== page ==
Electronic Arts Moves Games to Steam in New Partnership


Curtis Lin

Video Games. (Photo by Curtis Lin | Daily Utah Chronicle)

By Colter Hendrickson


It is fairly well-known amongst gamers, and even non-gamers, that game titles are frequently released exclusively for one launcher, platform or even console. However, following the influx of expiring contracts between developers and video game company Epic Games, cross-platform inclusivity has become a hot debate amongst consumers. But in the light of these recent negative cross-platform issues, Electronic Arts’ decision to move their games to digital distribution service Steam comes off as a huge, yet positive surprise. 

EA Partners with Steam

Back around October, EA announced a new partnership with Valve, the corporation behind Steam. They announced plans to bring Origin (EA’s game launcher) games to Steam through integrated access, the first of which would be “Star Wars’ Jedi: Fallen Order” on Nov. 15. Since then and as of the last month, EA has released many more titles with this dual access, including the three main “Dragon Age” titles, both “Mirror’s Edge” games, numerous “Battlefield” games and all four of the “Mass Effect” titles.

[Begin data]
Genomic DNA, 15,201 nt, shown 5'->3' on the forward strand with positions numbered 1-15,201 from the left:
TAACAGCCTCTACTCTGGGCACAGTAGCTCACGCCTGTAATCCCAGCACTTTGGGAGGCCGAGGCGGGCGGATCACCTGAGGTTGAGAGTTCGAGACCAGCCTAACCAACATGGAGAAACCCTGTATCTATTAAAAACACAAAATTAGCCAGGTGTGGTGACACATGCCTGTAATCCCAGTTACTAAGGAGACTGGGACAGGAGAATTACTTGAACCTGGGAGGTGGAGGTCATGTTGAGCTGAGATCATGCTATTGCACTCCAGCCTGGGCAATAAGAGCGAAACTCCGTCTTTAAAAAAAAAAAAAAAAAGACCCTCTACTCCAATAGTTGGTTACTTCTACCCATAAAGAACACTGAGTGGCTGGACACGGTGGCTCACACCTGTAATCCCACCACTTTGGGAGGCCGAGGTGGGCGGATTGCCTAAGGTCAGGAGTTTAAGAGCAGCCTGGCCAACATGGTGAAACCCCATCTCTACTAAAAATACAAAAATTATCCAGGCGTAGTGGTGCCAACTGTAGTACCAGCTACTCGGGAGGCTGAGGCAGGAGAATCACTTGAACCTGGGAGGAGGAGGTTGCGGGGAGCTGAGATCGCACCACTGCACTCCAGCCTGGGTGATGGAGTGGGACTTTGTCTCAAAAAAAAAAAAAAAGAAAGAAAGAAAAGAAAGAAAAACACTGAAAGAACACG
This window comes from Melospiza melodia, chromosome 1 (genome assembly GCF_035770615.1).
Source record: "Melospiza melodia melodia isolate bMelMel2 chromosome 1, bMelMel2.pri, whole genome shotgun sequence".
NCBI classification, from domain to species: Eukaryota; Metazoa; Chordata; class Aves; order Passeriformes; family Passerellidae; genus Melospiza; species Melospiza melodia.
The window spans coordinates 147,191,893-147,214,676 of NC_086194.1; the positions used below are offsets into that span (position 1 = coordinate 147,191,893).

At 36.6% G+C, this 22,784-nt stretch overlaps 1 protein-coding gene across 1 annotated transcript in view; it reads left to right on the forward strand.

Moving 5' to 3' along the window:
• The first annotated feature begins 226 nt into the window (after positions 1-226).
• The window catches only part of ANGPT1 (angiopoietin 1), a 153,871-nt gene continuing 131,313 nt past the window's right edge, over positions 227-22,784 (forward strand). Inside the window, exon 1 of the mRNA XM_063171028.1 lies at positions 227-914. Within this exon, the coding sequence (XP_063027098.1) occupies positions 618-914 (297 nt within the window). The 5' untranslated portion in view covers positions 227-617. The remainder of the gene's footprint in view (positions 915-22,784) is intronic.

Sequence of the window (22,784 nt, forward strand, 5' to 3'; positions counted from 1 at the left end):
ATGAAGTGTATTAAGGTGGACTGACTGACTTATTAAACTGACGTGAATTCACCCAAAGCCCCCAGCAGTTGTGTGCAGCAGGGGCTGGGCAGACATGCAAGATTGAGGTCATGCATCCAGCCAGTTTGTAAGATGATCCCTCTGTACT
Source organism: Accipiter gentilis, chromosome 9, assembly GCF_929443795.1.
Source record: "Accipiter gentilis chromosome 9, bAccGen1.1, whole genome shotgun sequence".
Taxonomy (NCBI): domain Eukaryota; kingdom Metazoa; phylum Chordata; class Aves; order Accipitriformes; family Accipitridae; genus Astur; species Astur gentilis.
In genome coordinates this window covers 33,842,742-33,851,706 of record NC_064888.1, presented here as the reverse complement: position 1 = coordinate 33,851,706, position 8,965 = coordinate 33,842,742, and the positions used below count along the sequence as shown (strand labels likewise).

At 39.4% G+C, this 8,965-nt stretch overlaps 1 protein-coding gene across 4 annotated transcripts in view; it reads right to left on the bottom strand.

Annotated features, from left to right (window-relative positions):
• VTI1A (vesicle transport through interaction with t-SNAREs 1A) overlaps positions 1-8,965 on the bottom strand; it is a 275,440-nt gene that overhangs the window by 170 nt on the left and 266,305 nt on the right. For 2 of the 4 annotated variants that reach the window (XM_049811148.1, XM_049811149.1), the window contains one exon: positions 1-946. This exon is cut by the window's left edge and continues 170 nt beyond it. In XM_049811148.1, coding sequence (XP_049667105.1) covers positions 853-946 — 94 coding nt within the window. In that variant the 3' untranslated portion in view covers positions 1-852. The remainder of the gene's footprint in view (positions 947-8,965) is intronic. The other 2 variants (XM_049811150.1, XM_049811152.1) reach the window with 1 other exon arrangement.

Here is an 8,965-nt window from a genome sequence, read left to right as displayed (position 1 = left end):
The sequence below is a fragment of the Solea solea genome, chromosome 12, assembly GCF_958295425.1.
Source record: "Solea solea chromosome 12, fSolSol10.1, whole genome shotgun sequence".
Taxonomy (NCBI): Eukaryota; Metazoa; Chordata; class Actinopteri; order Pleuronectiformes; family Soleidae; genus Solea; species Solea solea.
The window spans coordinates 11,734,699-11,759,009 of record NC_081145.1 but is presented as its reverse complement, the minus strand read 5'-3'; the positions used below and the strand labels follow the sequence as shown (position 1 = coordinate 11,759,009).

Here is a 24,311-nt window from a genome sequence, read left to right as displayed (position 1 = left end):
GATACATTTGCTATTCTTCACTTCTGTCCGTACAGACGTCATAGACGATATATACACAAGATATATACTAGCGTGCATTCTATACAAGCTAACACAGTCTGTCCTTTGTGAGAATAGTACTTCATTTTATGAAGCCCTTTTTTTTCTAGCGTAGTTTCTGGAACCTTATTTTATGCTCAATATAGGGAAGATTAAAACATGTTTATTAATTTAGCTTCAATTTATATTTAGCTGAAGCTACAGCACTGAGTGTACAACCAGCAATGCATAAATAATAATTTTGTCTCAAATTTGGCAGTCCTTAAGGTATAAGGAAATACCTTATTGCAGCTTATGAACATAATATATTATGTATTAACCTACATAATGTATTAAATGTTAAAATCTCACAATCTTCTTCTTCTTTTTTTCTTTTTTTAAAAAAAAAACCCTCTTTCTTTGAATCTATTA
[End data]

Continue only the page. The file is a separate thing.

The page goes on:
These new game releases and the associated integration does not come without its issues, however. “Mass Effect 3,” for instance, one of the most significant (and controversial) releases of the Mass Effect franchise, has had terrible performance issues that point to Origin’s in-game overlay.

Whether the move was motivated by money is hard to say. EA’s previous loyalty to their own distribution platform, Origin, makes this change come as a surprise to PC gamers, but a pleasant one. The only justification that has come out of EA’s side of things is that they’d like to expand access to their games, and it’s not hard to question why.

EA’s partnership with Steam doesn’t end there, either. EA Access — a subscription service that gives access to a large slew of games, early access to titles and member discounts — is planned to integrate with Steam at some point in the future.

EA Access, however, has previously been a consoles-only service limited to the Microsoft Xbox One and Sony Playstation 4. Origin Access, named after their PC distribution platform, is the PC counterpart of EA Access which released in 2018, almost four years after EA Access went public. It is unclear what EA plans to do with Origin Access after EA Access comes to Steam, and they have yet to inform current Origin Access subscribers what will become of their favorite service. Removing Origin Access would leave EA customers on PC without a subscription service, but the most obvious solution would seem to be an integration of EA Access into Origin to replace Origin Access.


But even with its bumps, EA’s move to partner with Steam is a big change that may shape how the game market sees access inclusivity. Having two huge rival companies partner together to share access across their distribution platforms is a big statement toward making games accessible no matter how you play. It’s also a big move for developers alike and changes the playing field for how they can distribute their games.

You can plan to see more Origin titles coming to Steam in the following months, as well as EA Access and presumably a bunch of other goodies. 


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